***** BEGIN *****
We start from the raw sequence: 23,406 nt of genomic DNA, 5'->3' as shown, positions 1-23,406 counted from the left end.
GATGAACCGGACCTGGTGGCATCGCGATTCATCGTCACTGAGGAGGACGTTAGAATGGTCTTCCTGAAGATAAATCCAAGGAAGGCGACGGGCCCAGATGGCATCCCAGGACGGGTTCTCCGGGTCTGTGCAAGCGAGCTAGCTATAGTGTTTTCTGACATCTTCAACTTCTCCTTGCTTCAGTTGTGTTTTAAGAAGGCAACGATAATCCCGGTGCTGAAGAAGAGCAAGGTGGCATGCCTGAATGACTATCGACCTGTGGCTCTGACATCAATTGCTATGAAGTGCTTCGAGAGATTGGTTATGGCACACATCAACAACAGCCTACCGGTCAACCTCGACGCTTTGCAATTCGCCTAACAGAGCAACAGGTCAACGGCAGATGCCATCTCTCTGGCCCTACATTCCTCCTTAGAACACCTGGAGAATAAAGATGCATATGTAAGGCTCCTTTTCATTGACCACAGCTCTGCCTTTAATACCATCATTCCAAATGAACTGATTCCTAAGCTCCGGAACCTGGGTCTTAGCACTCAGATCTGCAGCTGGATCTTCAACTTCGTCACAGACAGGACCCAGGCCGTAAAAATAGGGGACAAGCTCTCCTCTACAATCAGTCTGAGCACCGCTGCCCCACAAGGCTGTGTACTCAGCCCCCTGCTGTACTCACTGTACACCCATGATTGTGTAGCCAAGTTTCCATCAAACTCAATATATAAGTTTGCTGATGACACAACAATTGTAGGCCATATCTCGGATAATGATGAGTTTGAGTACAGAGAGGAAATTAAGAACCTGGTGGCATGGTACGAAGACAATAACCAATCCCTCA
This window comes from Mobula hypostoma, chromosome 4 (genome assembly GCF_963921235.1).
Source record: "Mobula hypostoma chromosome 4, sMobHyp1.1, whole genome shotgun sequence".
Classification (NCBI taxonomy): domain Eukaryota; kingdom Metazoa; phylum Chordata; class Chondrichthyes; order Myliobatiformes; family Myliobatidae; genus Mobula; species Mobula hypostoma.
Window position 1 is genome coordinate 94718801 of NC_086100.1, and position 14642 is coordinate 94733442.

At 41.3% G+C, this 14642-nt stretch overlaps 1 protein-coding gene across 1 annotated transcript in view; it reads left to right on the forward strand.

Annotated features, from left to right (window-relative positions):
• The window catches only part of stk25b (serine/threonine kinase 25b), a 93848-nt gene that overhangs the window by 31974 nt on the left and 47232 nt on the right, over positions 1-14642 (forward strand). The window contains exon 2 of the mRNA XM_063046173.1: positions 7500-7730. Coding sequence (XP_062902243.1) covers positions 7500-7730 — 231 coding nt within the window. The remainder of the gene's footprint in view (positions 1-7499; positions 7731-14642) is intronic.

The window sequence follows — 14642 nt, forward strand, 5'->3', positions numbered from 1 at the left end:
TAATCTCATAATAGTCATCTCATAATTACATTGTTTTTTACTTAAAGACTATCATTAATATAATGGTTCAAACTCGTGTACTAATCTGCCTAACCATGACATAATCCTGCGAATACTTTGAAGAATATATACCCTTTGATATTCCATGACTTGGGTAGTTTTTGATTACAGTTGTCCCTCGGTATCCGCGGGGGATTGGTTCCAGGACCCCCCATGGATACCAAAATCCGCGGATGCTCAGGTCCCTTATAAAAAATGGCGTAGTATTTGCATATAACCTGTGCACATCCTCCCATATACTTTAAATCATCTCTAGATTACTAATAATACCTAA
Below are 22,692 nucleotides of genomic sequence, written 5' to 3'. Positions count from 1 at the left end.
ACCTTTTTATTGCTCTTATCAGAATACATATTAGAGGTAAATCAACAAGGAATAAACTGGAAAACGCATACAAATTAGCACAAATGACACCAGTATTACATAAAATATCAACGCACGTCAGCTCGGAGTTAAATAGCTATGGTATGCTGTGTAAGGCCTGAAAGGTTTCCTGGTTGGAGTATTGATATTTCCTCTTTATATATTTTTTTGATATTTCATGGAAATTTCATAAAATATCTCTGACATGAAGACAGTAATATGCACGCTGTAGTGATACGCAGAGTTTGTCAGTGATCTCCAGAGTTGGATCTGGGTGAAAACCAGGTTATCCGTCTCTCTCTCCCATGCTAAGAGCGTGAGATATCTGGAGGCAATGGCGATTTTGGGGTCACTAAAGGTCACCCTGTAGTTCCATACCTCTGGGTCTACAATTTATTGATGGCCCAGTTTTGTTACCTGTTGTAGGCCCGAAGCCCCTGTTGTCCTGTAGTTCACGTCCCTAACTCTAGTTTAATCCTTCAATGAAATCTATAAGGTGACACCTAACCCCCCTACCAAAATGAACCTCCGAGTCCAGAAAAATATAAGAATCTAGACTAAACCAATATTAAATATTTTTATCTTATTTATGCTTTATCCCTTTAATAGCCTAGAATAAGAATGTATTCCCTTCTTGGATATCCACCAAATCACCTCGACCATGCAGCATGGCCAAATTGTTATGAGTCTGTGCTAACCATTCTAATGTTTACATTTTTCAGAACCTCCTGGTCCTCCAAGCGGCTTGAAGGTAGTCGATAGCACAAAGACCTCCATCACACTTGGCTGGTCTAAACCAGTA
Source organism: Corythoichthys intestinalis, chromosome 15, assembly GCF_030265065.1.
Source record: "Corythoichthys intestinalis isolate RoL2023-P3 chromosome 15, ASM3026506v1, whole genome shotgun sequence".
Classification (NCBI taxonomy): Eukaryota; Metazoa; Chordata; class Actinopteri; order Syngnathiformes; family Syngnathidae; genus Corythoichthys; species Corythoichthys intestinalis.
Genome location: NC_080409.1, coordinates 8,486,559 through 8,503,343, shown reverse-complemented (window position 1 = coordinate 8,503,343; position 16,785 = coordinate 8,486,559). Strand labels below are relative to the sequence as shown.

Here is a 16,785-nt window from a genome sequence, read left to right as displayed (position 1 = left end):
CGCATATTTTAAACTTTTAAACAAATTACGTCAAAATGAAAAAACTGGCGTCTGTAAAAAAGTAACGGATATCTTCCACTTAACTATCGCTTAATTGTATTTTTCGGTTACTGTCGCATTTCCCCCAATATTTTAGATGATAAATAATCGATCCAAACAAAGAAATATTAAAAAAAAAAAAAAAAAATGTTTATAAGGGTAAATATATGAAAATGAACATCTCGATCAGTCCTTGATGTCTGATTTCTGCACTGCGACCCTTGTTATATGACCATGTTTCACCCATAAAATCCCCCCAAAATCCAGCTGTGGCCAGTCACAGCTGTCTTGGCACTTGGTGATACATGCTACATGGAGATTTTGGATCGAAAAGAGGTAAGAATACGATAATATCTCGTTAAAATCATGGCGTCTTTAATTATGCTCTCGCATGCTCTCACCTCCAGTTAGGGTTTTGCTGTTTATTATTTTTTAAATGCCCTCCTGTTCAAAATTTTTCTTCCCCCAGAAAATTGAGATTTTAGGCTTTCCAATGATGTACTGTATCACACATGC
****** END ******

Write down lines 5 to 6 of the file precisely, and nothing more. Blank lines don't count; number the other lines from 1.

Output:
Classification (NCBI taxonomy): domain Eukaryota; kingdom Metazoa; phylum Chordata; class Chondrichthyes; order Myliobatiformes; family Myliobatidae; genus Mobula; species Mobula hypostoma.
Window position 1 is genome coordinate 94718801 of NC_086100.1, and position 14642 is coordinate 94733442.